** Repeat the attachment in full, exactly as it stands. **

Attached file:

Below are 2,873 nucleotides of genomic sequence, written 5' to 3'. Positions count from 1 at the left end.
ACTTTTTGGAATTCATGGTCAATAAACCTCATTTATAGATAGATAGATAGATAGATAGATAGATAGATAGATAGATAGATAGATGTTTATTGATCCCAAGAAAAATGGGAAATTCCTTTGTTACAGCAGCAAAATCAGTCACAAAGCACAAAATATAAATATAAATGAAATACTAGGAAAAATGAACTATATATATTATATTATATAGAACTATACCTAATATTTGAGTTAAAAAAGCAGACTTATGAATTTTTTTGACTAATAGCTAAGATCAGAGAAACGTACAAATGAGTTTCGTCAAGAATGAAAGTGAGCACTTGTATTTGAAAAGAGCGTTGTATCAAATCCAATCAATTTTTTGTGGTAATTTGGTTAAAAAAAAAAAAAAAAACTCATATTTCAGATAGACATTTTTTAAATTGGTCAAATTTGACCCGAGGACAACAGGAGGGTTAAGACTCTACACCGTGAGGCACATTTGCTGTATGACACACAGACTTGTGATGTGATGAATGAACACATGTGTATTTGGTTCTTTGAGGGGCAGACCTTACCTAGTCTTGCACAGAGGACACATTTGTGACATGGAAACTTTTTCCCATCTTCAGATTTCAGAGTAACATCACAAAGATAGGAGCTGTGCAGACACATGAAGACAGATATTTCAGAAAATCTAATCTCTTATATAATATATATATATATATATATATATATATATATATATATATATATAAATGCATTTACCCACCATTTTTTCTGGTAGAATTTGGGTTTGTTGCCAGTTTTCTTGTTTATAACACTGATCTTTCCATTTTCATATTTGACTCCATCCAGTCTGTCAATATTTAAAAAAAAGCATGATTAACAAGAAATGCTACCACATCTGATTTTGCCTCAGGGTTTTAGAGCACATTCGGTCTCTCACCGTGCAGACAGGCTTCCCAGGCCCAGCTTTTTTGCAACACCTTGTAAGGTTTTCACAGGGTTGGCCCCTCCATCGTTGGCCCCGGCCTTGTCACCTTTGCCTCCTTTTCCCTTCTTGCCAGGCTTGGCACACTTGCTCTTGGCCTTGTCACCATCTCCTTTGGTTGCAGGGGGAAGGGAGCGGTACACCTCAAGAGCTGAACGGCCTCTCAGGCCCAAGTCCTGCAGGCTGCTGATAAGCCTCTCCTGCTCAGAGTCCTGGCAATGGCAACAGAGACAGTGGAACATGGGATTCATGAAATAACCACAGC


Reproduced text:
Below are 2,873 nucleotides of genomic sequence, written 5' to 3'. Positions count from 1 at the left end.
ACTTTTTGGAATTCATGGTCAATAAACCTCATTTATAGATAGATAGATAGATAGATAGATAGATAGATAGATAGATAGATAGATGTTTATTGATCCCAAGAAAAATGGGAAATTCCTTTGTTACAGCAGCAAAATCAGTCACAAAGCACAAAATATAAATATAAATGAAATACTAGGAAAAATGAACTATATATATTATATTATATAGAACTATACCTAATATTTGAGTTAAAAAAGCAGACTTATGAATTTTTTTGACTAATAGCTAAGATCAGAGAAACGTACAAATGAGTTTCGTCAAGAATGAAAGTGAGCACTTGTATTTGAAAAGAGCGTTGTATCAAATCCAATCAATTTTTTGTGGTAATTTGGTTAAAAAAAAAAAAAAAAACTCATATTTCAGATAGACATTTTTTAAATTGGTCAAATTTGACCCGAGGACAACAGGAGGGTTAAGACTCTACACCGTGAGGCACATTTGCTGTATGACACACAGACTTGTGATGTGATGAATGAACACATGTGTATTTGGTTCTTTGAGGGGCAGACCTTACCTAGTCTTGCACAGAGGACACATTTGTGACATGGAAACTTTTTCCCATCTTCAGATTTCAGAGTAACATCACAAAGATAGGAGCTGTGCAGACACATGAAGACAGATATTTCAGAAAATCTAATCTCTTATATAATATATATATATATATATATATATATATATATATATATATATATAAATGCATTTACCCACCATTTTTTCTGGTAGAATTTGGGTTTGTTGCCAGTTTTCTTGTTTATAACACTGATCTTTCCATTTTCATATTTGACTCCATCCAGTCTGTCAATATTTAAAAAAAAGCATGATTAACAAGAAATGCTACCACATCTGATTTTGCCTCAGGGTTTTAGAGCACATTCGGTCTCTCACCGTGCAGACAGGCTTCCCAGGCCCAGCTTTTTTGCAACACCTTGTAAGGTTTTCACAGGGTTGGCCCCTCCATCGTTGGCCCCGGCCTTGTCACCTTTGCCTCCTTTTCCCTTCTTGCCAGGCTTGGCACACTTGCTCTTGGCCTTGTCACCATCTCCTTTGGTTGCAGGGGGAAGGGAGCGGTACACCTCAAGAGCTGAACGGCCTCTCAGGCCCAAGTCCTGCAGGCTGCTGATAAGCCTCTCCTGCTCAGAGTCCTGGCAATGGCAACAGAGACAGTGGAACATGGGATTCATGAAATAACCACAGC